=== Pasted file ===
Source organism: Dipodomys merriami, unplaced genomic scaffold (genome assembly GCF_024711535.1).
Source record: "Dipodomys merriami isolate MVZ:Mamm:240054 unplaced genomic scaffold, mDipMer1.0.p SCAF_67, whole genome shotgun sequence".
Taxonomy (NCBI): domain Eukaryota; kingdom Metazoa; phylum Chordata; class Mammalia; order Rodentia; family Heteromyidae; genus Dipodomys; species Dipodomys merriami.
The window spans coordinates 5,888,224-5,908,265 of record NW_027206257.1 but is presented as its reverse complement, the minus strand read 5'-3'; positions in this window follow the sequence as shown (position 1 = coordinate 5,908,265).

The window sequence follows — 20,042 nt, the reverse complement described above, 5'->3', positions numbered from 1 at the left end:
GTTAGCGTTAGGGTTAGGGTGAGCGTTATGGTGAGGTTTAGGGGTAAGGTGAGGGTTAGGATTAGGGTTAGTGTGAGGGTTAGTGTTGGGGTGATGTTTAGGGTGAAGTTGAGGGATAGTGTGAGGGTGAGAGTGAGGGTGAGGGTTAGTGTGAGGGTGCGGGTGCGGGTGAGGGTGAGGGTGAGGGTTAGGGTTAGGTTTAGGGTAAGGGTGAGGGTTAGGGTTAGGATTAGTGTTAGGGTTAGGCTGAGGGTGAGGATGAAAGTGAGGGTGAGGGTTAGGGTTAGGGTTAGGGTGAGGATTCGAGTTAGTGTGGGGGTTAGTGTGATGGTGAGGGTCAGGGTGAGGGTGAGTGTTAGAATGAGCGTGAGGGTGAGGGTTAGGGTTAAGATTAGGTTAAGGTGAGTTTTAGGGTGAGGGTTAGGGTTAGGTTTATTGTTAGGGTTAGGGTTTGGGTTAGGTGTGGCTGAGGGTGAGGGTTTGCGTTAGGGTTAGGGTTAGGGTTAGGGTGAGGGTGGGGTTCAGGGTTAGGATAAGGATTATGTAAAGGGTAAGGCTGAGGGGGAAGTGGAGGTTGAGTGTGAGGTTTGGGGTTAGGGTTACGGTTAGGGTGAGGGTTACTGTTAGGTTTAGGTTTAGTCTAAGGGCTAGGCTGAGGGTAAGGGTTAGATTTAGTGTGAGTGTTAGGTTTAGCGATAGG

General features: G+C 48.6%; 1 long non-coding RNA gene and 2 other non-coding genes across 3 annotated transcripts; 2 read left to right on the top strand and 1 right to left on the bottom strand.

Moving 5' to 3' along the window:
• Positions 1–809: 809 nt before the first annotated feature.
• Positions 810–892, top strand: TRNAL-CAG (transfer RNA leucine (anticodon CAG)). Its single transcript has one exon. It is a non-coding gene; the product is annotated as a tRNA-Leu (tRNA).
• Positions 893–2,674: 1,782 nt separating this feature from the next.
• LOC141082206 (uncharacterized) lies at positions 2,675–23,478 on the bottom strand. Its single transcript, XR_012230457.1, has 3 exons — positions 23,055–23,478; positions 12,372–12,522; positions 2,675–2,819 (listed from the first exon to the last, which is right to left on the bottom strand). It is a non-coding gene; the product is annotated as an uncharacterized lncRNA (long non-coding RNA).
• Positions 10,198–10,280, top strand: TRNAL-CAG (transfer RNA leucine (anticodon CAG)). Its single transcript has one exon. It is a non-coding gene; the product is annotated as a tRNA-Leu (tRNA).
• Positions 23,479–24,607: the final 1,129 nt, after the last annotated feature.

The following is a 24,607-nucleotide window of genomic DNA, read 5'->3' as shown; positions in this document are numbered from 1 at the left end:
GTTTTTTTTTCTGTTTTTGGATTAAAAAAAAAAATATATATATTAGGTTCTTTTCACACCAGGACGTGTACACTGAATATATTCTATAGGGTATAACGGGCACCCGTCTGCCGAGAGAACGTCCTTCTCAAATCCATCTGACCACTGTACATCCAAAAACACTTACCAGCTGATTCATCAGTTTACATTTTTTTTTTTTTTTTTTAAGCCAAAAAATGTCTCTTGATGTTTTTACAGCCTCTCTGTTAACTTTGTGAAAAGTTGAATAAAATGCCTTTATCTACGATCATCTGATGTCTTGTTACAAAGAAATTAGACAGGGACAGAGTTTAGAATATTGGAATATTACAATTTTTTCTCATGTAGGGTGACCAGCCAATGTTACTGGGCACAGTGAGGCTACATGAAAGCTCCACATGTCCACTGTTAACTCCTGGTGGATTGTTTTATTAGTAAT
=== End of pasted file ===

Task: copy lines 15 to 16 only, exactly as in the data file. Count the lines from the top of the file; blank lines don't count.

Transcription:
The following is a 24,607-nucleotide window of genomic DNA, read 5'->3' as shown; positions in this document are numbered from 1 at the left end:
GTTTTTTTTTCTGTTTTTGGATTAAAAAAAAAAATATATATATTAGGTTCTTTTCACACCAGGACGTGTACACTGAATATATTCTATAGGGTATAACGGGCACCCGTCTGCCGAGAGAACGTCCTTCTCAAATCCATCTGACCACTGTACATCCAAAAACACTTACCAGCTGATTCATCAGTTTACATTTTTTTTTTTTTTTTTTAAGCCAAAAAATGTCTCTTGATGTTTTTACAGCCTCTCTGTTAACTTTGTGAAAAGTTGAATAAAATGCCTTTATCTACGATCATCTGATGTCTTGTTACAAAGAAATTAGACAGGGACAGAGTTTAGAATATTGGAATATTACAATTTTTTCTCATGTAGGGTGACCAGCCAATGTTACTGGGCACAGTGAGGCTACATGAAAGCTCCACATGTCCACTGTTAACTCCTGGTGGATTGTTTTATTAGTAAT